He was the Son of Jonas (John) and a native of Bethsaida around the Sea of Galilee. He was married but we were not told about the name of his wife, or that of his children. Through the Scriptures, we’re able to understand that at a time, his mother-in-law was sick and they had to employ the presence of Jesus so that she could be healed from her sickness. We also know from the good Book that he had a brother called Andrew, because it was this Andrew who brought his mother-in-law to Jesus; it was this same Andrew who was also a disciple to John the Baptist. He was a protégé of his father as he carried on the fishing business at a place called Capernaum, which subsequently was his place of abode. In other words, he was also known as a fisherman.
We read about him and the first encounter he had with Jesus; little did he know that his name would be changed from what it was, to another name that means a Stone. Jesus told him he would make him a fisher of men but he didn’t follow Jesus until much later. At a time when he had toiled all night with his brother Andrew and others, and they were frustrated, Jesus told him to cast his net back into the sea during the day (knowing that fishes were best caught when it’s dark), he reluctantly threw back his net into the sea and great was the number of fish they caught. When they got to the bank of the sea, the good Book said, they abandoned all and decided to follow Jesus.
He was plagued by many incidents as he decided to follow Jesus: his first encounter was when they finally came to terms that they were not seeing a ghost but that it was Jesus, so he asked Jesus if he could walk on water to meet with him. Jesus asked him to come and he began to walk in the realm of the miraculous but after sometime, because of how human he was, he began to sink when the information, which flooded in his mind, was different from what was given by Jesus. Before he completely sank in that water, he was able to call on Jesus and was rescued from drowning. Jesus told him why he was unable to maintain what he started; he doubted.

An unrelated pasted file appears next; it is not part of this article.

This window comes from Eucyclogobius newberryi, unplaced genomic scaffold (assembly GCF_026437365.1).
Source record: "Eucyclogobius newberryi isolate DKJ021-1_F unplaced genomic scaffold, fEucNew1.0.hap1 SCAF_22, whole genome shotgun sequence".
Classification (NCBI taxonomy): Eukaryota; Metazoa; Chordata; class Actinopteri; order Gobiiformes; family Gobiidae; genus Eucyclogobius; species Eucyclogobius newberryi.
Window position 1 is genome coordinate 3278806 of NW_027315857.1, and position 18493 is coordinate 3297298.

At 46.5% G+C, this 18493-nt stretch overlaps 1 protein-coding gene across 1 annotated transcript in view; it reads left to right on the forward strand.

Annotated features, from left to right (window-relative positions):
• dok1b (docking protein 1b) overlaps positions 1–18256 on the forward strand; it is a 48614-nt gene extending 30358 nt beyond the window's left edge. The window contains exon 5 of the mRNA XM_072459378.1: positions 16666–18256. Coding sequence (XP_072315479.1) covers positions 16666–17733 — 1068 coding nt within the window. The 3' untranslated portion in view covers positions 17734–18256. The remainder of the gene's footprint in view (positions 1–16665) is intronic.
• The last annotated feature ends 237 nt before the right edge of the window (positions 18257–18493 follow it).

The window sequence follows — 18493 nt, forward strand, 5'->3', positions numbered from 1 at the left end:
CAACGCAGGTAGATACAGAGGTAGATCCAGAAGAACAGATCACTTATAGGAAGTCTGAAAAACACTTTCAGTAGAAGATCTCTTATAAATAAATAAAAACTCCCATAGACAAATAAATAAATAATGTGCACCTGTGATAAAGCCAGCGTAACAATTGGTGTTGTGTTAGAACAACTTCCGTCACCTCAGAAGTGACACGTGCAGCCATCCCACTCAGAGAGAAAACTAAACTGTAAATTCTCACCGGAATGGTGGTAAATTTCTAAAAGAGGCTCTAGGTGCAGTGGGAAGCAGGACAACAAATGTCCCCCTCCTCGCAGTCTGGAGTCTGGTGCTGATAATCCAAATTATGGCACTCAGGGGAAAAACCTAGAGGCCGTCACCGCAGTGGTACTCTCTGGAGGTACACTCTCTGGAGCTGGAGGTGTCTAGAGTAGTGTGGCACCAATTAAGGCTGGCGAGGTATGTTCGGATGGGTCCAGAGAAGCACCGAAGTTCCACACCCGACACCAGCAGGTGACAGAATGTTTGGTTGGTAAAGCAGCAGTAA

Secondly, he was able to make a very bold and clear assertion of the divine person and office of Jesus; Jesus had asked about what the people’s thoughts were about Him. He declared, “thou at Christ, the Son of the living God.” Jesus also confirmed to him that only God could have revealed such knowledge to him and further told him that upon the rock of knowledge will the Church be built and the gates of hell would not be able to come against that spiritual edifice.
Just when he had gotten some accolades from the Lord, he was been rebuked when Christ was inundating them about His purposed coming and how He was going to shed His blood. He jumped right in before Jesus concluded on His statement because what was being said was unpalatable to carnal prejudices. We see him passing from one extreme to the opposite. One minute he was in the spirit and the next he was back in the flesh even when Jesus offered to wash his feet, he refused but later accepted when Jesus explained the reason for the feet washing.
Jesus also took him to the mount of transfiguration with two other disciples. Moses and Elijah appeared and immediately, instead of asking questions, he suggested three booths be made for the three servants of God. He had forgotten that Jesus was not yet dead; Moses and Elijah were already gone. So what he said didn’t make sense because Jesus was only showing them the dispensation they were in. The Law and the Prophets are gone as Elijah and Moses disappeared and Jesus was by Himself. Jesus was all the Old Testament was pointing back at; all the stories, sacrifices and lots more spoke in advance about Him, no wonder He said John the Baptist was greater than all that God had sent, but even the least in His Kingdom was greater than John the Baptist.